It starts so innocently. I pick up a tiny hooded towel and remember my wee elf with dripping hair and grinning eyes. Smiling, I fold it up. Put it back.
The silk shirt makes me laugh. Every pearly button gone, snipped because they were so perfect for the christening gowns I made my niece's twin babies. My favorite shirt in the whole world. Must replace those buttons.
My own christening blanket, handed to me solemnly when I moved out of Mama’s house so long ago. For your babies, she’d said, kissing my cheeks.
She made it herself, spun with fine thread and I remembered sobbing into it when I came home without the two that didn’t make it. Softly singing to the only one that did, swaddled in the blanket my Mama made for me.
The pillowcases embroidered by Mama’s hands. So you’ll have something to remember me by when I’m gone, she said. She’s 89 now, and every time I find messages from her on voice mail, I save the recordings so there will never be a day I can’t hear her tell me she loves me.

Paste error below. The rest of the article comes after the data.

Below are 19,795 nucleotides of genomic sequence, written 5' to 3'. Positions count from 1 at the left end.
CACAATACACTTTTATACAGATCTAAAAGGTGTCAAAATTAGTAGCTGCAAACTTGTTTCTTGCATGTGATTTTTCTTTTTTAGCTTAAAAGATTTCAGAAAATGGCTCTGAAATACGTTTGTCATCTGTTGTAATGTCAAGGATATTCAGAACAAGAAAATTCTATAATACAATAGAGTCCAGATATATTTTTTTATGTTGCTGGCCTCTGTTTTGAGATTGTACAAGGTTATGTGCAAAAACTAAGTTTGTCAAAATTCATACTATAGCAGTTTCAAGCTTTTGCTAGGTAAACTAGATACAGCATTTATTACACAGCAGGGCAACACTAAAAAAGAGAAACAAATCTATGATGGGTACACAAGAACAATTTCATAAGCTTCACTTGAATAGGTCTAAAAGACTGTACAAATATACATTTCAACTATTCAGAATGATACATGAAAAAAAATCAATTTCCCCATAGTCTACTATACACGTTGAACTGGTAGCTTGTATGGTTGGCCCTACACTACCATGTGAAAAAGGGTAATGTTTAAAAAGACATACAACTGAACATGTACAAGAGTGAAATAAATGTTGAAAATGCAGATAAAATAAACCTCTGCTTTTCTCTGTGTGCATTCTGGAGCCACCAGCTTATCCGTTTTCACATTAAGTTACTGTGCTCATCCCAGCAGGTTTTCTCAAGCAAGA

I pick up the sealed package with Dad’s favorite shirt. Put it back unopened. Too much, too much — and I know there are fistfuls of such memories tucked into corners and crannies all over the house.
This. This is why I hate spring cleaning.
I need a damn trunk, I think to myself. A memory chest for all these things I can’t yet let go of and maybe never will.
That fast, my mind whirls backward and I can see the big old steamer trunk at the foot of Mama’s bed, and my curly mopped little self on a cold, rainy day so long ago. Mama, can we look in your trunk, please Mama? I so like to look at the things you saved.
I think, at long last, I finally understand the look that flitted across Mama’s face for the briefest of moments before she reached for my hand and said okay, let’s go look.
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